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Lecture 3 - recurrence relations

Listen To Part 3-1

Problem 2.1-2: Show that for any real constants a and b, b > 0,  


To show tex2html_wrap_inline13580 , we must show O and tex2html_wrap_inline13582 . Go back to the definition!

Note the need for absolute values.

Listen To Part 3-2

Problem 2.1-4:

(a) Is tex2html_wrap_inline13606 ?

(b) Is tex2html_wrap_inline13608 ?

(a) Is tex2html_wrap_inline13610 ?

Is tex2html_wrap_inline13612 ?

Yes, if tex2html_wrap_inline13614 for all n

(b) Is tex2html_wrap_inline13616

Is tex2html_wrap_inline13618 ?

note tex2html_wrap_inline13620

Is tex2html_wrap_inline13622 ?

Is tex2html_wrap_inline13624 ?

No! Certainly for any constant c we can find an n such that this is not true.

Listen To Part 3-3

Recurrence Relations

Many algorithms, particularly divide and conquer algorithms, have time complexities which are naturally modeled by recurrence relations.  

A recurrence relation is an equation which is defined in terms of itself.

Why are recurrences good things?

  1. Many natural functions are easily expressed as recurrences:




  2. It is often easy to find a recurrence as the solution of a counting problem. Solving the recurrence can be done for many special cases as we will see, although it is somewhat of an art.

Listen To Part 3-4

Recursion is Mathematical Induction!

In both, we have general and boundary conditions, with the general condition breaking the problem into smaller and smaller pieces.   

The initial or boundary condition terminate the recursion.  

As we will see, induction provides a useful tool to solve recurrences - guess a solution and prove it by induction.


n 0 1 2 3 4 5 6 7
tex2html_wrap_inline13626 0 1 3 7 15 31 63 127

Guess what the solution is?

Prove tex2html_wrap_inline13628 by induction:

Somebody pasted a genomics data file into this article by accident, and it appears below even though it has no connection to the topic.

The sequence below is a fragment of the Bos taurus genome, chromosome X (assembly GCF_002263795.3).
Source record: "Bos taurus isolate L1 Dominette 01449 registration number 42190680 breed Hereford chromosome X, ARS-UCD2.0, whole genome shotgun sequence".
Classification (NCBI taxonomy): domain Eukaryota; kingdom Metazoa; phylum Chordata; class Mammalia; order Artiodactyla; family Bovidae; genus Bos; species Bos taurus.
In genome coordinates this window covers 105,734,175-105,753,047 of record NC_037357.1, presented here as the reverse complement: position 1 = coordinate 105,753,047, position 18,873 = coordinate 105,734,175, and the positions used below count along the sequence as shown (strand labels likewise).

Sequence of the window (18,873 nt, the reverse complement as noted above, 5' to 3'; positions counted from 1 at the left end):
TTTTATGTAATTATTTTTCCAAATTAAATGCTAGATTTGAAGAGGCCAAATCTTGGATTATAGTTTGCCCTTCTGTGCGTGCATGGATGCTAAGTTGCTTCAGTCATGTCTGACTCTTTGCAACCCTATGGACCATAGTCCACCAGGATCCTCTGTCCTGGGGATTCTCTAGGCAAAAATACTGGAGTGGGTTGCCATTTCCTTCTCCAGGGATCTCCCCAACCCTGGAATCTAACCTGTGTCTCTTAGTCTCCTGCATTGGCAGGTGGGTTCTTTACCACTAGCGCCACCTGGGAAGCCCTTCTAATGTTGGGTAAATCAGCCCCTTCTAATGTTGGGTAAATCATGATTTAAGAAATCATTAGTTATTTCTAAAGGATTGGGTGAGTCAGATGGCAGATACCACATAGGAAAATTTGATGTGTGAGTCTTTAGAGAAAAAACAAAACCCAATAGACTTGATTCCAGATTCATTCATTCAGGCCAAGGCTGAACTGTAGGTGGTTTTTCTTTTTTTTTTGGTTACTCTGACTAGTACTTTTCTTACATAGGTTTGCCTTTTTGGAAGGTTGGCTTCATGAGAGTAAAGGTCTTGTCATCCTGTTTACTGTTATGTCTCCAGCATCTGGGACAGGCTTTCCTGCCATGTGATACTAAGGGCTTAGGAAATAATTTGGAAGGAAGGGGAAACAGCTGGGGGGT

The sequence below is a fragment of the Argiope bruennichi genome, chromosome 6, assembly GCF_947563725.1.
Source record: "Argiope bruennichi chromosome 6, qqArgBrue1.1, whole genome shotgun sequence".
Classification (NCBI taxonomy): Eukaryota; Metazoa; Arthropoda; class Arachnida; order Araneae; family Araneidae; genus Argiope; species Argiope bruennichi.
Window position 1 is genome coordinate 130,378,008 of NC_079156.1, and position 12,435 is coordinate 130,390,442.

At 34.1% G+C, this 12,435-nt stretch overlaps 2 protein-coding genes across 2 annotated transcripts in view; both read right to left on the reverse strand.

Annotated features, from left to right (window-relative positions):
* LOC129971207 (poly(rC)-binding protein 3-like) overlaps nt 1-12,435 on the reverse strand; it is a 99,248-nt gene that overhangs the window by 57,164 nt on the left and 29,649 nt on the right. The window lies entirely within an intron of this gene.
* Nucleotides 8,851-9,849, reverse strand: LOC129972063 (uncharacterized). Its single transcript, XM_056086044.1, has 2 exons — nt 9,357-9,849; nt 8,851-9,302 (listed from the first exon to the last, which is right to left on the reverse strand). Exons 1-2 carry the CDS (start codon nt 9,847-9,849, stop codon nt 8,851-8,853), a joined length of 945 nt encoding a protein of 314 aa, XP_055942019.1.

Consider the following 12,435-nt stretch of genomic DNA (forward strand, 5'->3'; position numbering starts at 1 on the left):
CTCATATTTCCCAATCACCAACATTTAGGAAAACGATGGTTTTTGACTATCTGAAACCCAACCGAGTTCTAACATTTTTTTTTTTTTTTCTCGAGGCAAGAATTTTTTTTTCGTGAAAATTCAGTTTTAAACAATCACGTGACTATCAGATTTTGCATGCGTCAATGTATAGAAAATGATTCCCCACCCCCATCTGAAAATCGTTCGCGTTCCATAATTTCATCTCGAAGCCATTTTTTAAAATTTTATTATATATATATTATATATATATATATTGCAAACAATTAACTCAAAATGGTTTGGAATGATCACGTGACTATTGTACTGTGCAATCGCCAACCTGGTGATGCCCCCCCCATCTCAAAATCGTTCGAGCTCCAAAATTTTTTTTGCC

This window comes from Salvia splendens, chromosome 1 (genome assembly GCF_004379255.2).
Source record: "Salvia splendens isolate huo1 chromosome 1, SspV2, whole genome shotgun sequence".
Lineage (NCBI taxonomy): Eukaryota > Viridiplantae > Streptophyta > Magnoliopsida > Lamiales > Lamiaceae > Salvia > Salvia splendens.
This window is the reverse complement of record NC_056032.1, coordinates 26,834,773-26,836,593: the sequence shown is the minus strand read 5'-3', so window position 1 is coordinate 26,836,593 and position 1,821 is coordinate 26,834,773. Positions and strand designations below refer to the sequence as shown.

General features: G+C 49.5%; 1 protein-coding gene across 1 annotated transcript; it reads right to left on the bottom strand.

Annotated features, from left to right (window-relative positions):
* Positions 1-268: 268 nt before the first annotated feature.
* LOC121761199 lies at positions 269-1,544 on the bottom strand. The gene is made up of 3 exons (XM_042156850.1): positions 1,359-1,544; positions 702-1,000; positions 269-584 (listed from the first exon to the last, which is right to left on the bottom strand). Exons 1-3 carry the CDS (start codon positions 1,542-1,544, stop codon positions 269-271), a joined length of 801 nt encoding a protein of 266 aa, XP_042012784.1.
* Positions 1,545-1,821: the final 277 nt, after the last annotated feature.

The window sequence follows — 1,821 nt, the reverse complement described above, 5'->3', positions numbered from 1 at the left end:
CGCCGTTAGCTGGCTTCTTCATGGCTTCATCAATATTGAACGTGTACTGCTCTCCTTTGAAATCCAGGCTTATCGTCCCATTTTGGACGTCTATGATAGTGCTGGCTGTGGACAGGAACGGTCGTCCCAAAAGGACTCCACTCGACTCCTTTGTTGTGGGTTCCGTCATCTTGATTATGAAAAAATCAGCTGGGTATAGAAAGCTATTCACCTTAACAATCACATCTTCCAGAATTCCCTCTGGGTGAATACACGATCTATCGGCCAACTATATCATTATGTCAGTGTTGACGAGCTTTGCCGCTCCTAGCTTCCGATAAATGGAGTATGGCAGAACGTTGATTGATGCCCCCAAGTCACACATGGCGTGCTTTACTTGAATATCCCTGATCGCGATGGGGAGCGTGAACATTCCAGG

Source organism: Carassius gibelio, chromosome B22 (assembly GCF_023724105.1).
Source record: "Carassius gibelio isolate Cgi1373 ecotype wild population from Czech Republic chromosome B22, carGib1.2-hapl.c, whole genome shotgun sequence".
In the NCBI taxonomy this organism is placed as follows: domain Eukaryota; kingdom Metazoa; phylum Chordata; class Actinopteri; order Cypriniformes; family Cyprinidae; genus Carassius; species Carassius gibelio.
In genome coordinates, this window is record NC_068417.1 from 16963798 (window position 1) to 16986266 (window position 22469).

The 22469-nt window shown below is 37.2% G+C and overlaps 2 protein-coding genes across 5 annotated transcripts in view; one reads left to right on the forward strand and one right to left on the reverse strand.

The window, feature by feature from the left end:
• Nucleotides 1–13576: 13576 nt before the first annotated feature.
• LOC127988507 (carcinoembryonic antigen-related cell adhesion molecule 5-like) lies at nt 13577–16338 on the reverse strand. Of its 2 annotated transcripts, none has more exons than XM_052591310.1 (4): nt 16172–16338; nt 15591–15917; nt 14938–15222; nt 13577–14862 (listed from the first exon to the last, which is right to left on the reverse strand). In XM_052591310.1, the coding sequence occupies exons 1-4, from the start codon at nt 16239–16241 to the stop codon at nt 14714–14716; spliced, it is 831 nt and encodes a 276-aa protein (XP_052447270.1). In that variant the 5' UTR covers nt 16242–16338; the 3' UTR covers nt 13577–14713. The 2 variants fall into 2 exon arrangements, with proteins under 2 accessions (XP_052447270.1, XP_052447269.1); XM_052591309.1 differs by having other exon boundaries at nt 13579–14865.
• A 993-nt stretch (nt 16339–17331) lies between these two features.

1. Show that the basis is true: tex2html_wrap_inline13630 .
  2. Now assume true for tex2html_wrap_inline13632 .
  3. Using this assumption show:


Listen To Part 3-5

Solving Recurrences

No general procedure for solving recurrence relations is known, which is why it is an art. My approach is:  

Realize that linear, finite history, constant coefficient recurrences always can be solved

Check out any combinatorics or differential equations book for a procedure.

Consider tex2html_wrap_inline13634 , tex2html_wrap_inline13636 , tex2html_wrap_inline13638

It has history = 2, degree = 1, and coefficients of 2 and 1. Thus it can be solved mechanically! Proceed:


Systems like Mathematica and Maple have packages for doing this.   

Listen To Part 3-6

Guess a solution and prove by induction

To guess the solution, play around with small values for insight.

Note that you can do inductive proofs with the big-O's notations - just be sure you use it right.  

Example: tex2html_wrap_inline13640 .

Show that tex2html_wrap_inline13642 for large enough c and n. Assume that it is true for n/2, then


Starting with basis cases T(2)=4, T(3)=5, lets us complete the proof for tex2html_wrap_inline13650 .

Listen To Part 3-7

Try backsubstituting until you know what is going on

Also known as the iteration method. Plug the recurrence back into itself until you see a pattern.  

Example: tex2html_wrap_inline13652 .

Try backsubstituting:


The tex2html_wrap_inline13654 term should now be obvious.

Although there are only tex2html_wrap_inline13656 terms before we get to T(1), it doesn't hurt to sum them all since this is a fast growing geometric series:



Listen To Part 3-8

Recursion Trees

Drawing a picture of the backsubstitution process gives you a idea of what is going on.  

We must keep track of two things - (1) the size of the remaining argument to the recurrence, and (2) the additive stuff to be accumulated during this call.

Example: tex2html_wrap_inline13660

tex2html_wrap13800 tex2html_wrap13802
The remaining arguments are on the left, the additive terms on the right.

Although this tree has height tex2html_wrap_inline13662 , the total sum at each level decreases geometrically, so: